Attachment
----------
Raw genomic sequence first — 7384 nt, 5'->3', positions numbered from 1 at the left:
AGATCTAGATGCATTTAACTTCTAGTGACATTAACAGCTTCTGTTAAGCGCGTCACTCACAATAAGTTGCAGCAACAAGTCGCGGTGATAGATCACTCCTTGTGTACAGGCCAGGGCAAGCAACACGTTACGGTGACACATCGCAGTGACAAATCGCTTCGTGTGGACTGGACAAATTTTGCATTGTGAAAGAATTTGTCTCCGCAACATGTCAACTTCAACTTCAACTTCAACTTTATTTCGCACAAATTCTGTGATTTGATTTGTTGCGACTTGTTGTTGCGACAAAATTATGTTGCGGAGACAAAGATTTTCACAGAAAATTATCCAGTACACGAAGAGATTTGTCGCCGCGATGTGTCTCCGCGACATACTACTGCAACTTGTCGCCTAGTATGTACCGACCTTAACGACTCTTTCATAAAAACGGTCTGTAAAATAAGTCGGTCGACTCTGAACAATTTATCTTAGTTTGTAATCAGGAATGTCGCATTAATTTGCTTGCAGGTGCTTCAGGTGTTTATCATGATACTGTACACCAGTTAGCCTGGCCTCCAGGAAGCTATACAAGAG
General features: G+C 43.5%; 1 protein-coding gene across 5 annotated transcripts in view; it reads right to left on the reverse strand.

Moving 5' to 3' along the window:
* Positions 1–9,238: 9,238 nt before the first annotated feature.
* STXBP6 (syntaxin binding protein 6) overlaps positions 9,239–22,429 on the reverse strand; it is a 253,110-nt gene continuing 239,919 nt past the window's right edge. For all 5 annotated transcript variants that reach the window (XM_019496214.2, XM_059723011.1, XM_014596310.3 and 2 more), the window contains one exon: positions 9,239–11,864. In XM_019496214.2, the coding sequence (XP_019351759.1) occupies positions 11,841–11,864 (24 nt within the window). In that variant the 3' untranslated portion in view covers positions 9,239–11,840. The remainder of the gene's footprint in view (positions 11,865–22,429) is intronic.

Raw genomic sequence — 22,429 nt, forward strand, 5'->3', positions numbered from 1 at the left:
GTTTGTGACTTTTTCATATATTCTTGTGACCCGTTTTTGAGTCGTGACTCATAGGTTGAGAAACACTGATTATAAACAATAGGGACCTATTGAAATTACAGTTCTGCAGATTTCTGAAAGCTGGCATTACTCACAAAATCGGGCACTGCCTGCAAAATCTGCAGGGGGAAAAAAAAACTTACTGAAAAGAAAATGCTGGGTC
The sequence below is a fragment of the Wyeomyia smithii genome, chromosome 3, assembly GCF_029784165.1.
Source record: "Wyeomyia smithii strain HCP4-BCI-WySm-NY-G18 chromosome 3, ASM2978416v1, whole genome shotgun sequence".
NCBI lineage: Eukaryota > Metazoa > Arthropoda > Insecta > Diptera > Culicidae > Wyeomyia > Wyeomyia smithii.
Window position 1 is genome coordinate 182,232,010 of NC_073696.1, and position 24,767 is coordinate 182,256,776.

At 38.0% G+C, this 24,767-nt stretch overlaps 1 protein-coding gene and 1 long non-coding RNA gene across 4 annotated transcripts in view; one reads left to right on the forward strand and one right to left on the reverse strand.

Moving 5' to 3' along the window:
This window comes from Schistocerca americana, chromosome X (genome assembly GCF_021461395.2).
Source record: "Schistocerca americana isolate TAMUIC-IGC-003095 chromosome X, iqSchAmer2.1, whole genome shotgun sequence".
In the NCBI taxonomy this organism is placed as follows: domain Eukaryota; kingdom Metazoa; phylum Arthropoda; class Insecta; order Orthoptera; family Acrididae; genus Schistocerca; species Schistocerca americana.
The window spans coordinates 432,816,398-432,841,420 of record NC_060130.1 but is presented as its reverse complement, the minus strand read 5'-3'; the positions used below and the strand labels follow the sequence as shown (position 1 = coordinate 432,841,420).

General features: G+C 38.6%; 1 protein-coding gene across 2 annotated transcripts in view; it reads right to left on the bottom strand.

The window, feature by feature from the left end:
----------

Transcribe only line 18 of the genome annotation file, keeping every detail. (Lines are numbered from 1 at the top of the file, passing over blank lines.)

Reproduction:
The window spans coordinates 432,816,398-432,841,420 of record NC_060130.1 but is presented as its reverse complement, the minus strand read 5'-3'; the positions used below and the strand labels follow the sequence as shown (position 1 = coordinate 432,841,420).